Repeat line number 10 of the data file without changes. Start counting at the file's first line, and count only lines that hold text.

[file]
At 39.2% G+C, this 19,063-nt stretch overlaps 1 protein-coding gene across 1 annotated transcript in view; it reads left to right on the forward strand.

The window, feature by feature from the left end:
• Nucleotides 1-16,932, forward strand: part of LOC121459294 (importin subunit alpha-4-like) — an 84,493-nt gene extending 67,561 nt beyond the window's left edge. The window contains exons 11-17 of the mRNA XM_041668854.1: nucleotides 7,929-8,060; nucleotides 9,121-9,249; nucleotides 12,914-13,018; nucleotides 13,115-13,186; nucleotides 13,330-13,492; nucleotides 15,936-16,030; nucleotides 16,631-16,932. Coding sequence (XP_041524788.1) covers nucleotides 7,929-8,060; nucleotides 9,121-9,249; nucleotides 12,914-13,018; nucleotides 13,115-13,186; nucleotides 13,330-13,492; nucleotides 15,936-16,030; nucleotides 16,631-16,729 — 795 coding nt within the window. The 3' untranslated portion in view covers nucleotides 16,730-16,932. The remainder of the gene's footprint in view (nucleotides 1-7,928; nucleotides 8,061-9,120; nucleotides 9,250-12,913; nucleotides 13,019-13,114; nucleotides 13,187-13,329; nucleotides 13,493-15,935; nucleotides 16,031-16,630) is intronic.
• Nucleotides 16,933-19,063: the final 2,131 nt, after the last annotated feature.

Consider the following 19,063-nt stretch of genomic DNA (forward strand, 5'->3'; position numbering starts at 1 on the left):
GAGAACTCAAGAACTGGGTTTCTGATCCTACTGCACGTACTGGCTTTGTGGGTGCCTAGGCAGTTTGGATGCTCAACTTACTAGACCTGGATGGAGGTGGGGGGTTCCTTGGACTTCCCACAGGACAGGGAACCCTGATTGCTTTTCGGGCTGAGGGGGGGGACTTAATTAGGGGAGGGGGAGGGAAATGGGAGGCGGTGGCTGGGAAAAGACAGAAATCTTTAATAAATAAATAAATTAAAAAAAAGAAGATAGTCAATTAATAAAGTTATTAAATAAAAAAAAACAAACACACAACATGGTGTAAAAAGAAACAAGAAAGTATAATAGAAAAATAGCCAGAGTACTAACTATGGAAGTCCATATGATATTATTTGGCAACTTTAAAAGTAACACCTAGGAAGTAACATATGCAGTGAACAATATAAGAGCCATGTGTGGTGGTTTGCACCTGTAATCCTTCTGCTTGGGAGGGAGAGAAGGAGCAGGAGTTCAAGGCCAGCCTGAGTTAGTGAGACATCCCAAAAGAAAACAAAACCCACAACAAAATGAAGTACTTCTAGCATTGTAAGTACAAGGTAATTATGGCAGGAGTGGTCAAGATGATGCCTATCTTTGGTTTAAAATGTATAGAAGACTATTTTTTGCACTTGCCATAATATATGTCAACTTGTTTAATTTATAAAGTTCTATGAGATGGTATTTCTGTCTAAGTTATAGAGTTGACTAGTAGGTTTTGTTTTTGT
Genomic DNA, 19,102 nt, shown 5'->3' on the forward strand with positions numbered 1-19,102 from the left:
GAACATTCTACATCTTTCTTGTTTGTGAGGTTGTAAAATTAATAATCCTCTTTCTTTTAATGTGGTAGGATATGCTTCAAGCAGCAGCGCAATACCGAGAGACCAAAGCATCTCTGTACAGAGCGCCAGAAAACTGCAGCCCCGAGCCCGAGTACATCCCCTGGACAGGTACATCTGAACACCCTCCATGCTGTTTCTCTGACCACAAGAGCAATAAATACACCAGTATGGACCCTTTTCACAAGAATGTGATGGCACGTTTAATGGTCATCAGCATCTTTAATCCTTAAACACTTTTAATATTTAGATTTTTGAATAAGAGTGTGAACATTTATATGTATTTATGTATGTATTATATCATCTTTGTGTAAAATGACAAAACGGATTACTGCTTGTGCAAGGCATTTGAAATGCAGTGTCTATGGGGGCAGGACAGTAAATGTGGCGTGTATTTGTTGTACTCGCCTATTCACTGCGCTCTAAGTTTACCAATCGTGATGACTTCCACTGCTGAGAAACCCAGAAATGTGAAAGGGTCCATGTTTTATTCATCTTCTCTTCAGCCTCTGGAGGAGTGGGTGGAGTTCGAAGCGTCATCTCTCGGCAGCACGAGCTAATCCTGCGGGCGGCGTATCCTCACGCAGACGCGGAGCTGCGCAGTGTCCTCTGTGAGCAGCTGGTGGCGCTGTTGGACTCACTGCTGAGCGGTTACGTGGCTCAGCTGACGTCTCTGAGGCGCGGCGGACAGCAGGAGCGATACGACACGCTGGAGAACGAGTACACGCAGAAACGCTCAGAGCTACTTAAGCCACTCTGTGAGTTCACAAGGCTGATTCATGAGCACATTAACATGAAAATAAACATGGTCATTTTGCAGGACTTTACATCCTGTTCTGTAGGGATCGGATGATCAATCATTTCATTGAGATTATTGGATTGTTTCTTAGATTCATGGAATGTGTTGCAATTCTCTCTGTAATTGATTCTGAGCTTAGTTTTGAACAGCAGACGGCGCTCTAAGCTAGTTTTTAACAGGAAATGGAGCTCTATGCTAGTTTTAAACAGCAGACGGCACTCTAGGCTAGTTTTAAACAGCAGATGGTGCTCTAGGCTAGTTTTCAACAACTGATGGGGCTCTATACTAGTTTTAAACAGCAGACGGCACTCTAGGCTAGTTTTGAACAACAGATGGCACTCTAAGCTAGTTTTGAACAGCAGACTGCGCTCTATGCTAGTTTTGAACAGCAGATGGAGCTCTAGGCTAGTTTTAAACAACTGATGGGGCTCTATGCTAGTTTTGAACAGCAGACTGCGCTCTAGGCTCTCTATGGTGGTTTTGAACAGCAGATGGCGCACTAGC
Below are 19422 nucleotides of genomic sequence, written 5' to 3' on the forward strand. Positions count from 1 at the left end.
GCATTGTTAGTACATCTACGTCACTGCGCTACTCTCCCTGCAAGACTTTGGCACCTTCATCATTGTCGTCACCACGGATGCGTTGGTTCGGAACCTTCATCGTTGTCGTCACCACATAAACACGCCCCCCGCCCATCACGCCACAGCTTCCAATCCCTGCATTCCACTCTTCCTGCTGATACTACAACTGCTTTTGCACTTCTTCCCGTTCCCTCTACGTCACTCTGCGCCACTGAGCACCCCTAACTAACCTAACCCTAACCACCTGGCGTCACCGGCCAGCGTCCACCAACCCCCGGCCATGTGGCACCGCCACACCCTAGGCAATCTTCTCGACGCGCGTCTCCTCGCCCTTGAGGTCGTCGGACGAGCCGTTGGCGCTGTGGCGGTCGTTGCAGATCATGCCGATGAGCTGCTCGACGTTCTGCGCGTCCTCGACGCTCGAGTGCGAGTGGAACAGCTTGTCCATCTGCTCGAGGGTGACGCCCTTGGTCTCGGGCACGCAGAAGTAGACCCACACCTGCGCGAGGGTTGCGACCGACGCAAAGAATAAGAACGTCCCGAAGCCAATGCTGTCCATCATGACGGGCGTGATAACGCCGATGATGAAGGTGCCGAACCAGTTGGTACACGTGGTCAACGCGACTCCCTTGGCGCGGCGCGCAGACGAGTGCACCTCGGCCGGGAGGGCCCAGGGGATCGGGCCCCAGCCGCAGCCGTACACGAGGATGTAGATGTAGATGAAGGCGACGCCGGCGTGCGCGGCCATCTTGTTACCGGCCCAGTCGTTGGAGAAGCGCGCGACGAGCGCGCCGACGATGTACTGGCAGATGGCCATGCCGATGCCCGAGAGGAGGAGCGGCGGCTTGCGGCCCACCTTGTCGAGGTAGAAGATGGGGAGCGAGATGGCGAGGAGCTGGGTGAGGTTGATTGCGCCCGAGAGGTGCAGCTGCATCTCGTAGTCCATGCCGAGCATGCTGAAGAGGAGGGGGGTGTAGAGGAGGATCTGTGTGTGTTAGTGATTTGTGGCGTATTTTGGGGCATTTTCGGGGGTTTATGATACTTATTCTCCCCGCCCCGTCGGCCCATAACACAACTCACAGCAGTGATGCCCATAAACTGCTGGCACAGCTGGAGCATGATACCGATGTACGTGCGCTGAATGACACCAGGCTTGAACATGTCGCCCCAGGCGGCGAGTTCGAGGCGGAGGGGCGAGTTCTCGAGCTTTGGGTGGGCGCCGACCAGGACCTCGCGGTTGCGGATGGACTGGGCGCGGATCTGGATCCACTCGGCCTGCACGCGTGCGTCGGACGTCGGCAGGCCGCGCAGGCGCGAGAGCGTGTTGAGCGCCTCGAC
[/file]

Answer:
GCATTGTTAGTACATCTACGTCACTGCGCTACTCTCCCTGCAAGACTTTGGCACCTTCATCATTGTCGTCACCACGGATGCGTTGGTTCGGAACCTTCATCGTTGTCGTCACCACATAAACACGCCCCCCGCCCATCACGCCACAGCTTCCAATCCCTGCATTCCACTCTTCCTGCTGATACTACAACTGCTTTTGCACTTCTTCCCGTTCCCTCTACGTCACTCTGCGCCACTGAGCACCCCTAACTAACCTAACCCTAACCACCTGGCGTCACCGGCCAGCGTCCACCAACCCCCGGCCATGTGGCACCGCCACACCCTAGGCAATCTTCTCGACGCGCGTCTCCTCGCCCTTGAGGTCGTCGGACGAGCCGTTGGCGCTGTGGCGGTCGTTGCAGATCATGCCGATGAGCTGCTCGACGTTCTGCGCGTCCTCGACGCTCGAGTGCGAGTGGAACAGCTTGTCCATCTGCTCGAGGGTGACGCCCTTGGTCTCGGGCACGCAGAAGTAGACCCACACCTGCGCGAGGGTTGCGACCGACGCAAAGAATAAGAACGTCCCGAAGCCAATGCTGTCCATCATGACGGGCGTGATAACGCCGATGATGAAGGTGCCGAACCAGTTGGTACACGTGGTCAACGCGACTCCCTTGGCGCGGCGCGCAGACGAGTGCACCTCGGCCGGGAGGGCCCAGGGGATCGGGCCCCAGCCGCAGCCGTACACGAGGATGTAGATGTAGATGAAGGCGACGCCGGCGTGCGCGGCCATCTTGTTACCGGCCCAGTCGTTGGAGAAGCGCGCGACGAGCGCGCCGACGATGTACTGGCAGATGGCCATGCCGATGCCCGAGAGGAGGAGCGGCGGCTTGCGGCCCACCTTGTCGAGGTAGAAGATGGGGAGCGAGATGGCGAGGAGCTGGGTGAGGTTGATTGCGCCCGAGAGGTGCAGCTGCATCTCGTAGTCCATGCCGAGCATGCTGAAGAGGAGGGGGGTGTAGAGGAGGATCTGTGTGTGTTAGTGATTTGTGGCGTATTTTGGGGCATTTTCGGGGGTTTATGATACTTATTCTCCCCGCCCCGTCGGCCCATAACACAACTCACAGCAGTGATGCCCATAAACTGCTGGCACAGCTGGAGCATGATACCGATGTACGTGCGCTGAATGACACCAGGCTTGAACATGTCGCCCCAGGCGGCGAGTTCGAGGCGGAGGGGCGAGTTCTCGAGCTTTGGGTGGGCGCCGACCAGGACCTCGCGGTTGCGGATGGACTGGGCGCGGATCTGGATCCACTCGGCCTGCACGCGTGCGTCGGACGTCGGCAGGCCGCGCAGGCGCGAGAGCGTGTTGAGCGCCTCGAC